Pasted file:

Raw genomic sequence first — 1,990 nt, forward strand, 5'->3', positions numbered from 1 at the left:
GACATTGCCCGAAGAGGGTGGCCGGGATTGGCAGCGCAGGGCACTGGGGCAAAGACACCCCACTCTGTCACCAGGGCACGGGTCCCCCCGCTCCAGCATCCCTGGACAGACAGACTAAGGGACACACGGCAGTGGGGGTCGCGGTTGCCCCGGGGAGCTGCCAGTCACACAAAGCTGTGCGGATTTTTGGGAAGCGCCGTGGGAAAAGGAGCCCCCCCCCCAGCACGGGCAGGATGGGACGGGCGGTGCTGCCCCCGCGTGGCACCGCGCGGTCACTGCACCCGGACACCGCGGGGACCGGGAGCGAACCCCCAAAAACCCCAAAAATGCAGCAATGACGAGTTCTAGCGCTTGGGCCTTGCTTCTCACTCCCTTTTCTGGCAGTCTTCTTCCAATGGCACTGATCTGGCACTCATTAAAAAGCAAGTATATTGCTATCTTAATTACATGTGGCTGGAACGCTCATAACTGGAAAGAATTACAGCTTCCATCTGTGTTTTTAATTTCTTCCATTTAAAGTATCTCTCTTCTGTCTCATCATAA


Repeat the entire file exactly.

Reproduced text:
Raw genomic sequence first — 1,990 nt, forward strand, 5'->3', positions numbered from 1 at the left:
GACATTGCCCGAAGAGGGTGGCCGGGATTGGCAGCGCAGGGCACTGGGGCAAAGACACCCCACTCTGTCACCAGGGCACGGGTCCCCCCGCTCCAGCATCCCTGGACAGACAGACTAAGGGACACACGGCAGTGGGGGTCGCGGTTGCCCCGGGGAGCTGCCAGTCACACAAAGCTGTGCGGATTTTTGGGAAGCGCCGTGGGAAAAGGAGCCCCCCCCCCAGCACGGGCAGGATGGGACGGGCGGTGCTGCCCCCGCGTGGCACCGCGCGGTCACTGCACCCGGACACCGCGGGGACCGGGAGCGAACCCCCAAAAACCCCAAAAATGCAGCAATGACGAGTTCTAGCGCTTGGGCCTTGCTTCTCACTCCCTTTTCTGGCAGTCTTCTTCCAATGGCACTGATCTGGCACTCATTAAAAAGCAAGTATATTGCTATCTTAATTACATGTGGCTGGAACGCTCATAACTGGAAAGAATTACAGCTTCCATCTGTGTTTTTAATTTCTTCCATTTAAAGTATCTCTCTTCTGTCTCATCATAA